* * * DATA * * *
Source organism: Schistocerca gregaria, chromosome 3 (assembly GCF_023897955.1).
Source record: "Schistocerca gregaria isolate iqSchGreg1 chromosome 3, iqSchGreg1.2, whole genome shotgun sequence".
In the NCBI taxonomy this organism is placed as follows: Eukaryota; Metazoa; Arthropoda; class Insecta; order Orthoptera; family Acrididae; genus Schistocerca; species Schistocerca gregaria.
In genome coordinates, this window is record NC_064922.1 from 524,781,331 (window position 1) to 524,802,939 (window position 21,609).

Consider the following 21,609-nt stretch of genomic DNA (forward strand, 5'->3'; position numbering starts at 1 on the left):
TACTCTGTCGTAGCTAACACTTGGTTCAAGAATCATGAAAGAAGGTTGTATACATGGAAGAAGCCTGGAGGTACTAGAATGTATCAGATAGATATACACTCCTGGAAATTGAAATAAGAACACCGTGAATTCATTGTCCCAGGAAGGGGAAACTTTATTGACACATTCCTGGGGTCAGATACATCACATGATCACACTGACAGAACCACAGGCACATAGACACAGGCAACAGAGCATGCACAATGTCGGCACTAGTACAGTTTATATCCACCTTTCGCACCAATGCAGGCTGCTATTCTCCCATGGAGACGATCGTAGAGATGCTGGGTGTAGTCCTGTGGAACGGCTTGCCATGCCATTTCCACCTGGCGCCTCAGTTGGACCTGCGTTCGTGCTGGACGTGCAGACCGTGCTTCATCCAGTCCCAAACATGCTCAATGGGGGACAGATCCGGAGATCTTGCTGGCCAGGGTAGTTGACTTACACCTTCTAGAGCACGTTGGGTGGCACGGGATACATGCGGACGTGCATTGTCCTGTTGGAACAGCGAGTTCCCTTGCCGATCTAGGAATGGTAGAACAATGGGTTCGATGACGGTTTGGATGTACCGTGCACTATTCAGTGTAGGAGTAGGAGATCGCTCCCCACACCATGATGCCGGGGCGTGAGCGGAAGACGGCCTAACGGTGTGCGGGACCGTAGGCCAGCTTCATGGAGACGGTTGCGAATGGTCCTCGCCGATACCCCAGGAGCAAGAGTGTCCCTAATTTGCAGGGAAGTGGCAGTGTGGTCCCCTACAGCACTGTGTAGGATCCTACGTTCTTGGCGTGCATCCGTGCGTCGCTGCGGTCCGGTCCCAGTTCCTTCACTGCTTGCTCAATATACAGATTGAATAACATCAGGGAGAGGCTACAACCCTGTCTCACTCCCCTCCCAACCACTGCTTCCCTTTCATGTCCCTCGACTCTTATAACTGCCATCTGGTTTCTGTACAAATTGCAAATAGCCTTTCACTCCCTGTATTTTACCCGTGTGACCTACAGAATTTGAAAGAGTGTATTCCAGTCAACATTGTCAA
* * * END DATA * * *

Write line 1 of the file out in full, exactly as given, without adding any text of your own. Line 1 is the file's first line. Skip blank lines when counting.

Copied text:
Source organism: Schistocerca gregaria, chromosome 3 (assembly GCF_023897955.1).